The second form is even more annoying. While you can get around the first by using temporary email services or third party download portals, you usually cannot do anything against this form. A program may ask you to register an account before you can make use of it on your system.

It does not really matter if you have purchased it or if it is a free program, as I have seen forced registration prompts for both types. Registration makes sense at times, for instance if you need an account to use the program's functionality. Many times though, it is just a nuisance that you would like to opt-out of.

5. Simplification

Many companies, Google for example, seem to reduce the functionality and customizations of their products to make them easier to use. This can be frustrating to experienced users who would like to have more choice and options.

 6. Software agreements

The majority of users do not read software agreements. You'd probably spend most of your day reading through those agreements which is not feasible at all.  Even if you do read the full agreement, you may have troubles understanding what is really being said if you are not familiar with lawyer-speak.

7. Updates remove functionality

It happens quite often that companies remove features from their programs. Some may provide you with an alternative, like Mozilla did when it removed the Firefox status bar, while others may leave you standing in the rain with no option whatsoever.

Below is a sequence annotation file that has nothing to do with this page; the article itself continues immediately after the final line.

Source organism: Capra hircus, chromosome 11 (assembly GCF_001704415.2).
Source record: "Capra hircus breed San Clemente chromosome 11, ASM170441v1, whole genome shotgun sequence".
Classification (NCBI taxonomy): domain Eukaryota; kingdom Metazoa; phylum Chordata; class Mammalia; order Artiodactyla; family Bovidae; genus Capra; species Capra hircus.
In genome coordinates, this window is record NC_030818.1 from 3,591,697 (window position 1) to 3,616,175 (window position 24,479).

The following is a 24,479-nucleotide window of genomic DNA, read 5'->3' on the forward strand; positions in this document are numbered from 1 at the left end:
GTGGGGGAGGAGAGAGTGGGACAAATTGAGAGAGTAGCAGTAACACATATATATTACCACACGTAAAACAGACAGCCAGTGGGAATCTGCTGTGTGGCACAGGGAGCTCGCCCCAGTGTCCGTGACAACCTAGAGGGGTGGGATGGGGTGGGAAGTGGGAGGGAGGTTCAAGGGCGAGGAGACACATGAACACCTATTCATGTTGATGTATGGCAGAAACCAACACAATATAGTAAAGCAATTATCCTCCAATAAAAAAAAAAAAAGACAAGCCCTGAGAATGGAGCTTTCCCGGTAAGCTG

8. Dependencies

Some programs require that you install a framework or third party program on your system before you can use it. In the best case, it is mentioned what you need or even included in the installer. In the worst, no mention of the program's dependency is made anywhere and you are left puzzled as to why the application won't start up at all.

9. No custom install

Some programs can only be installed to a hard coded directory even though you may want to install it somewhere else. This can be annoying if they install the program folder to the root of the drive, or if you want to install the application on a different drive due to space constraints.

This can also be frustrating if a program installs a desktop icon, quick launch icon, start menu folder during installation, and may add itself to the auto start of the system without option to disable those features.

10. Windows that cannot be resized

If you are using a larger font display on your system you may have experienced issues with program interfaces that do not play well with different font sizes.

Some windows cannot be resized at all even though it would make sense to implement the feature. A prime example of this is Windows' Environment Path editor.

You cannot increase the Edit System Variable window at all which makes the paths very hard to read.

11. Processes you cannot get rid of